But where do Duval County’s lowest-income residents stay in the meantime?

That’s a tough answer to pin down, according to Brian Snow, president of the housing division at Sulzbacher, a local nonprofit that helps provide emergency housing for those who find themselves without shelter. Snow says many people who are on the waitlist for permanent housing are staying with friends or family, or possibly shuffling between temporary living arrangements. 

That coincides with data from the Florida Department of Education, which keeps track of the number of homeless students in Duval County and across the state. Data show 3,177 homeless students attended public schools in Duval during the 2021-2022 school year, more than 2,500 of whom reportedly stayed in someone else’s housing, while others were in motels, shelters or other spaces.

Jacksonville Housing Authority President and CEO Dwayne Alexander tours one of the housing agency’s apartment complexes. | Casmira Harrison, Jacksonville Today

Alexander says the list includes people outside Duval, hoping to land subsidized housing inside the county, but he says local residents take precedence when vacancies open.

Solutions on the way

A thousand people coming off the list at a time doesn’t put much of a dent in the total number, even with the list temporarily closed. But the city and other local organizations and agencies are working toward lessening the number of people who are faced with the need to apply for public housing.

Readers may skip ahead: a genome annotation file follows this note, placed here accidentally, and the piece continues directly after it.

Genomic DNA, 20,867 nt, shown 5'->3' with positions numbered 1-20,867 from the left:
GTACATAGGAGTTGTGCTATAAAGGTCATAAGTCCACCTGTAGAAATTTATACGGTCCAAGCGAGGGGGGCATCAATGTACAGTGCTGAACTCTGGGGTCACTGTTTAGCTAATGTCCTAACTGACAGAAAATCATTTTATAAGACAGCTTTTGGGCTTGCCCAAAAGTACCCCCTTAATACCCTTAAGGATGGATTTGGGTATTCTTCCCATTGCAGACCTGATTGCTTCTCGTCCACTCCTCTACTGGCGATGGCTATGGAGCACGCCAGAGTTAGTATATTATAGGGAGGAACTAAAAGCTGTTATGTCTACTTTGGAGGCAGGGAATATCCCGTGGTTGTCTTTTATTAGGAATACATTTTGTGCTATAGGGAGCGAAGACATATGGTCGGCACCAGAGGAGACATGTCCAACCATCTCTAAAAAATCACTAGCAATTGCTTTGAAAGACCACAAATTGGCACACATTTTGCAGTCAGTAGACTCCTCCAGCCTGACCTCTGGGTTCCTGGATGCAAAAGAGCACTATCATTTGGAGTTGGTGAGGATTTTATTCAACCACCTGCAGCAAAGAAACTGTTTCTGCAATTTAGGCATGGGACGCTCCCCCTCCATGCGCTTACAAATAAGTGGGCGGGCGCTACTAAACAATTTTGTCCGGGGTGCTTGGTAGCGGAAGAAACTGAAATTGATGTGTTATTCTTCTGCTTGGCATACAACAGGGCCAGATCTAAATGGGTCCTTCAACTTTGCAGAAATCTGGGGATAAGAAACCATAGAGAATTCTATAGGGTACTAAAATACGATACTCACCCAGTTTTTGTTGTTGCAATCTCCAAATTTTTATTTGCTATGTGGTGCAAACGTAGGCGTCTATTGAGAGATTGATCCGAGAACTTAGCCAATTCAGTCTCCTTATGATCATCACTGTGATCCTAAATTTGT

Hicks says steps are underway to create a larger supply of housing.

“It’s about building,” Hicks says.

The authority has also been in the process of buying up properties and rehabilitating them. The agency is looking to work on more than 800 units over the next year and a half and also is seeking even more opportunities. But those units, Hicks says, are often already occupied, so while rehabilitation is helpful for the current residents, the acquisitions don’t help stem the growing need.

“So we need to make sure we’re not only rehabbing … but we’re also building the inventory that we need at the same time,” he says.

Phil Perry, chief communications officer for the city, says Mayor Donna Deegan’s administration and City Council know just how important affordable housing and homelessness solutions are to the community.

After the Council this month approved millions of dollars to enact recommendations by Deegan’s transition task forces, the city is gearing up to spend several million to address homelessness as well as create emergency rental-assistance and eviction-prevention programs.